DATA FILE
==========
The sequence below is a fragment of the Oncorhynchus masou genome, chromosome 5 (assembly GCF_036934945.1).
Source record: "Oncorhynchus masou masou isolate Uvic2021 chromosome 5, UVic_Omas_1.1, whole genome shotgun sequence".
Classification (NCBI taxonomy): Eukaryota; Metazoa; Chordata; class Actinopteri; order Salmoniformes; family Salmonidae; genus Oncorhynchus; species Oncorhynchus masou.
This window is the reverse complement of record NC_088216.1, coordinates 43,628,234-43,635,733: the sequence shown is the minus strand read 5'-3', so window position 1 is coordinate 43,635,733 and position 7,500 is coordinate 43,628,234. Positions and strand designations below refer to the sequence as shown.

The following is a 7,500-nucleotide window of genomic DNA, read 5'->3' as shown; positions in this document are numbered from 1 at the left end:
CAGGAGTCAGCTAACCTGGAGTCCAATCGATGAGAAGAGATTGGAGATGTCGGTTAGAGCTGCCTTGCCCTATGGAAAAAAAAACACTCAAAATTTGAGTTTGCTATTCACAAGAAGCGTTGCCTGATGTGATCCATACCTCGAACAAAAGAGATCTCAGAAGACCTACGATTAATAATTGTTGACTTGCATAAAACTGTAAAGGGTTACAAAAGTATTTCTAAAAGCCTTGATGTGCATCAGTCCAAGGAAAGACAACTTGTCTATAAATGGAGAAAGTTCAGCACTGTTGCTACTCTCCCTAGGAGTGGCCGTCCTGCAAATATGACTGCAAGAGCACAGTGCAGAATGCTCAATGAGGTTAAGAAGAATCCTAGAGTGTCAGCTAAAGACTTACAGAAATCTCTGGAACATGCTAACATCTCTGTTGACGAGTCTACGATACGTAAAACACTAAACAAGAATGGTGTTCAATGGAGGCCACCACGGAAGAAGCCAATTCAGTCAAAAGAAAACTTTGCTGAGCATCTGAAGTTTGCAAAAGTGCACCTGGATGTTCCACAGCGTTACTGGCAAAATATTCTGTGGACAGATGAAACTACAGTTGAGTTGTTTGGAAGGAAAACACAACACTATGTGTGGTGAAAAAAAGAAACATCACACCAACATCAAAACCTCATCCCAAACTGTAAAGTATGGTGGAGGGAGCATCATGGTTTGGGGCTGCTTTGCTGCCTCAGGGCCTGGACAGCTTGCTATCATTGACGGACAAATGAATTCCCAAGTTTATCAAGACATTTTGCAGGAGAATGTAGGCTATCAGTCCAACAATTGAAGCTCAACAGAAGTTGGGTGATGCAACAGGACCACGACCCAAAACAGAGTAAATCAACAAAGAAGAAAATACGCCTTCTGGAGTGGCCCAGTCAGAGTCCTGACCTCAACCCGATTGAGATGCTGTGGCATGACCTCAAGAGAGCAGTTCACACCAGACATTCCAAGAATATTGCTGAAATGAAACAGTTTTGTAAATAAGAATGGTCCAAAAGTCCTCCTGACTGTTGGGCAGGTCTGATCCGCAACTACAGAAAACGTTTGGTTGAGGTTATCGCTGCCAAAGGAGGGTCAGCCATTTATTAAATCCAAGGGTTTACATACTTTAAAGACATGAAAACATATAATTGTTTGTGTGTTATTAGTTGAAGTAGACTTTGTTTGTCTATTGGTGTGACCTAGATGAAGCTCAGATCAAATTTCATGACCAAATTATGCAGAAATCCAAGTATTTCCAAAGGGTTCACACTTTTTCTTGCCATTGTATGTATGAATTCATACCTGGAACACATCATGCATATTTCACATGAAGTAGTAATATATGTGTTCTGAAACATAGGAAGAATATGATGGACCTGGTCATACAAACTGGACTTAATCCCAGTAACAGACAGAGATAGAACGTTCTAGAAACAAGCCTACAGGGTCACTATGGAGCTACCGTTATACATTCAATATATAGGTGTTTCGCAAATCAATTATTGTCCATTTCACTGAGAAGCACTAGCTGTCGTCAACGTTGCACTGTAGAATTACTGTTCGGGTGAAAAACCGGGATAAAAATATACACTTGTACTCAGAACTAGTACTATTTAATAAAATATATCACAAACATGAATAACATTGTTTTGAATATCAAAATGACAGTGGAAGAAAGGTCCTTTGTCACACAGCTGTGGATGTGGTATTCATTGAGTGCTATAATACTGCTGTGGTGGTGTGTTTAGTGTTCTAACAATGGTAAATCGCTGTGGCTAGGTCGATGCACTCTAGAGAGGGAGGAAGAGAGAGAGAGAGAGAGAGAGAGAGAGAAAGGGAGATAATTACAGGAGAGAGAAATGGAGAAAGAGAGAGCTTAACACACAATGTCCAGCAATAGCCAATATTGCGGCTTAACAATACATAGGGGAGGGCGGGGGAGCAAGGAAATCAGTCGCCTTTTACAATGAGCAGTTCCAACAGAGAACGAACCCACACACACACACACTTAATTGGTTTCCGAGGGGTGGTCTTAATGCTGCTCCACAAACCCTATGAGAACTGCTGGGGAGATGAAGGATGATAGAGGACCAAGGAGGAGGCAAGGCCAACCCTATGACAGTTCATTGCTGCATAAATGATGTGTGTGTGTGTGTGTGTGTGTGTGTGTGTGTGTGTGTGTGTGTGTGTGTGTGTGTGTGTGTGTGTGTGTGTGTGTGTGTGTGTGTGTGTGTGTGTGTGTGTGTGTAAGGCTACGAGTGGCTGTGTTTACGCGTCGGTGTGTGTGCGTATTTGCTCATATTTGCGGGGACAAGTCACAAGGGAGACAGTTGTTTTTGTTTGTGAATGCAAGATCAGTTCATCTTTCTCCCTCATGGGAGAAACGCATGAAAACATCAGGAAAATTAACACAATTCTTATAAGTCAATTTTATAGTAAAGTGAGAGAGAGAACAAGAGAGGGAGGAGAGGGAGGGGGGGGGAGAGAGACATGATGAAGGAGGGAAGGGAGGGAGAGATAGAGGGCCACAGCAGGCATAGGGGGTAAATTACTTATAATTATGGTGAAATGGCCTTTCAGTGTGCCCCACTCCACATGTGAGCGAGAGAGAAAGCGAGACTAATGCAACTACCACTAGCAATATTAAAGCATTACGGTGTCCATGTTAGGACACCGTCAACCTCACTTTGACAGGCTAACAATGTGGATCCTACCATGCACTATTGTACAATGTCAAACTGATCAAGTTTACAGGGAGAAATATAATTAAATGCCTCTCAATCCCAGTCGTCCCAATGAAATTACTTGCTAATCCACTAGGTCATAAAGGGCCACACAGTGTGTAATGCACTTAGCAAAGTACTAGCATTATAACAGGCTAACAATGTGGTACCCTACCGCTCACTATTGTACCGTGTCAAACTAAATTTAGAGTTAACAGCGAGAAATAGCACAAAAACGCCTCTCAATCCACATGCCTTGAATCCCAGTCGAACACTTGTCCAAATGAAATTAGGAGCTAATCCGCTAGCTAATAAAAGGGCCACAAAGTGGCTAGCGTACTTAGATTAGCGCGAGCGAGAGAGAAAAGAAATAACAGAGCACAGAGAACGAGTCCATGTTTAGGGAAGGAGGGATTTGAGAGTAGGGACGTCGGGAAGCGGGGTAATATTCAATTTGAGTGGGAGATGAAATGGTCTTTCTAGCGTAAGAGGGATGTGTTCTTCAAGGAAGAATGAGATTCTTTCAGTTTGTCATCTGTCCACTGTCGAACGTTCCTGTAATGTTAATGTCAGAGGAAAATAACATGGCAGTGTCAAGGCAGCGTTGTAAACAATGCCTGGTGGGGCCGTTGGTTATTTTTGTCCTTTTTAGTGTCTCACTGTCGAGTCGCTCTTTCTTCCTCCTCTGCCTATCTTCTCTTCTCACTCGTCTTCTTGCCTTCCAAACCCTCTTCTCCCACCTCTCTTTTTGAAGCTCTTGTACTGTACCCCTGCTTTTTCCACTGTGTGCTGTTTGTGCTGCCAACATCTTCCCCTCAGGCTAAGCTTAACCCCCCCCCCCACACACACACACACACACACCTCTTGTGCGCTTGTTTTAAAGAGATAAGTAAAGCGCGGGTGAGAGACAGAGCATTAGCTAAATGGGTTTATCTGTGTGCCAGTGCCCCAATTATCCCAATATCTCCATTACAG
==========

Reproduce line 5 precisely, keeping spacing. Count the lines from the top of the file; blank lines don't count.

The following is a 7,500-nucleotide window of genomic DNA, read 5'->3' as shown; positions in this document are numbered from 1 at the left end: